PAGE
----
With hundreds of interconnecting lakes, ponds, and river systems Algonquin Provincial Park is probably one of the best places in the world to canoe and camp in the backcountry. It is both the oldest and one of the largest provincial parks in Ontario. And one of the best places (that is relatively close to Toronto) to be completely immersed in the thick of the wilderness.
There are 29 access points scattered around the perimeter and along Highway 60 that cuts through the southern part of the park. At many of these access points Algonquin offers a number of camping options on a spectrum ranging from cabin rentals and car camping (where you can just drive up to your accommodations) to backcountry camping in the interior. But in our opinion the best camping experience is in the interior away from the crowds and deeper into the wilderness.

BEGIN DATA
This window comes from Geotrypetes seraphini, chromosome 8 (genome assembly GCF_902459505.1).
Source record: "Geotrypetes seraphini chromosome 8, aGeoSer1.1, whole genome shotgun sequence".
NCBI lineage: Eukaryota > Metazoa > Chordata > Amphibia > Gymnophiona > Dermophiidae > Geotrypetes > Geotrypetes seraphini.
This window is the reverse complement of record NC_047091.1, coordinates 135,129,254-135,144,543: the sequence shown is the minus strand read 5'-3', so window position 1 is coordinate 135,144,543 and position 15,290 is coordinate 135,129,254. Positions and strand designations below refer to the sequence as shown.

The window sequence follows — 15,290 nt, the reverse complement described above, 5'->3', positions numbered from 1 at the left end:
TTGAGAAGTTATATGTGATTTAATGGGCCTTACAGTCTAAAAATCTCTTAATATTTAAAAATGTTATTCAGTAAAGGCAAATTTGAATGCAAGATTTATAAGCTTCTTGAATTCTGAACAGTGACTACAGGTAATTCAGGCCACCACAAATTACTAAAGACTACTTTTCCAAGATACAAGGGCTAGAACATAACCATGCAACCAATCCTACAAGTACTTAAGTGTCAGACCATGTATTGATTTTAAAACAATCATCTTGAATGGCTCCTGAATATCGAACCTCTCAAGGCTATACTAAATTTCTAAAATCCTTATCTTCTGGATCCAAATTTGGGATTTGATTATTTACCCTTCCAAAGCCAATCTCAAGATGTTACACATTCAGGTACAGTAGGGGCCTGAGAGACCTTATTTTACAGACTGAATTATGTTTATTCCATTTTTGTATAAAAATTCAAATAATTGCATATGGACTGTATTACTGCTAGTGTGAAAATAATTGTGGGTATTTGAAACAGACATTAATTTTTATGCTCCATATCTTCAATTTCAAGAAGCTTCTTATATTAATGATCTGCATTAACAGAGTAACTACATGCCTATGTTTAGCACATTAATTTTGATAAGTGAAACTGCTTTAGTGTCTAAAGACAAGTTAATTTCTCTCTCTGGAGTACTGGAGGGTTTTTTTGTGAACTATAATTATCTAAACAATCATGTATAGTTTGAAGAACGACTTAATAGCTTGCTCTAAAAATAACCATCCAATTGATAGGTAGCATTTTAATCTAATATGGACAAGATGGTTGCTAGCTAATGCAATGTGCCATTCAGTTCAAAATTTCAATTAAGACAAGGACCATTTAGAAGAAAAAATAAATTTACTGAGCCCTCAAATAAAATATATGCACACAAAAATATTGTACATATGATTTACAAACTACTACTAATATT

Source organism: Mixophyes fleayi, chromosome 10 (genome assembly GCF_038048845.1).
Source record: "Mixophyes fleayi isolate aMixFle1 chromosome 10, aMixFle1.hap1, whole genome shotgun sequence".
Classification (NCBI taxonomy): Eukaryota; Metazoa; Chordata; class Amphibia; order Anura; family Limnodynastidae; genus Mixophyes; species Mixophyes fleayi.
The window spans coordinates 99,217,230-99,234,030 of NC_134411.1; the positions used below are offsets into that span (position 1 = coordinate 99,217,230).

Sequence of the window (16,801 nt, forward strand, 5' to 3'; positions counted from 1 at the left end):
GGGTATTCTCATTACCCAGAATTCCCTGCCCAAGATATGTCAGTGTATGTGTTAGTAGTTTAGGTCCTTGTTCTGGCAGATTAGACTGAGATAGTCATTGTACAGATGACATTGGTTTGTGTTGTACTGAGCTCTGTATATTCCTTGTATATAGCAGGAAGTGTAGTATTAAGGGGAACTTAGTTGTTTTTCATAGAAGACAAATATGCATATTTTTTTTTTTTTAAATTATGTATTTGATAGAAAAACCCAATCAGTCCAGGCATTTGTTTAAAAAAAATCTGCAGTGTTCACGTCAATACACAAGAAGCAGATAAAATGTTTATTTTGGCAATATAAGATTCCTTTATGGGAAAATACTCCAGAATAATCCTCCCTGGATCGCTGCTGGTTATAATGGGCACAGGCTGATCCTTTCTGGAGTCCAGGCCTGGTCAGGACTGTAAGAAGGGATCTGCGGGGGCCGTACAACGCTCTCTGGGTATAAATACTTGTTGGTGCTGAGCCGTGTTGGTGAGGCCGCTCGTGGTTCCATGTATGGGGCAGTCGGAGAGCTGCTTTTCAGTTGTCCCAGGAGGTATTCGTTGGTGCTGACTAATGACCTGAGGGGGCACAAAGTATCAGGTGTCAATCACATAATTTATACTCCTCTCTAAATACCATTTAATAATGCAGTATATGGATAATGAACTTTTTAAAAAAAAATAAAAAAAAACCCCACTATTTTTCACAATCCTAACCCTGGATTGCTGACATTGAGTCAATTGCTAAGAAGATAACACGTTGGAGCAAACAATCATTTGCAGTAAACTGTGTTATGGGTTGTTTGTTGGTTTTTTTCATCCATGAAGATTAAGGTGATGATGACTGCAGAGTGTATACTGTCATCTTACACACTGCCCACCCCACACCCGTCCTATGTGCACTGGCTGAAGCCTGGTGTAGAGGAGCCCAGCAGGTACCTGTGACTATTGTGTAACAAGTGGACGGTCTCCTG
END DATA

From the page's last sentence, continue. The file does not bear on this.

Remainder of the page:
We embarked on our first excursion to the interior of Algonquin back in the summer of 2016. And while we are camping enthusiasts, this was our first time venturing out into the backcountry overnight. Our food, gear, and route had to be meticulously planned beforehand. We might have overestimated our abilities (and brought too much wine and beer) but gorgeous weather coupled with an unparalleled view of the pristine backcountry made for such a memorable camping adventure. So much so that it has since become an annual summer tradition.
But canoeing isn’t the only thing to do in Algonquin. In the winter, the park is transformed into a snow-filled wonderland with an abundance of outdoor activities from skating, snowshoeing and cross-country skiing.
Our canoeing trips in Algonquin:
- Mink Lake (Access Point #29 – 3 days – visited August 2017 – 4 portages)
- Wendigo Lake to Cedar Lake (Access Point #25 – 4 days – visited July 2016 – 11 portages)
Our winter trips to Algonquin
- Snowshoeing along the Highway 60 Corridor (visited February 2019)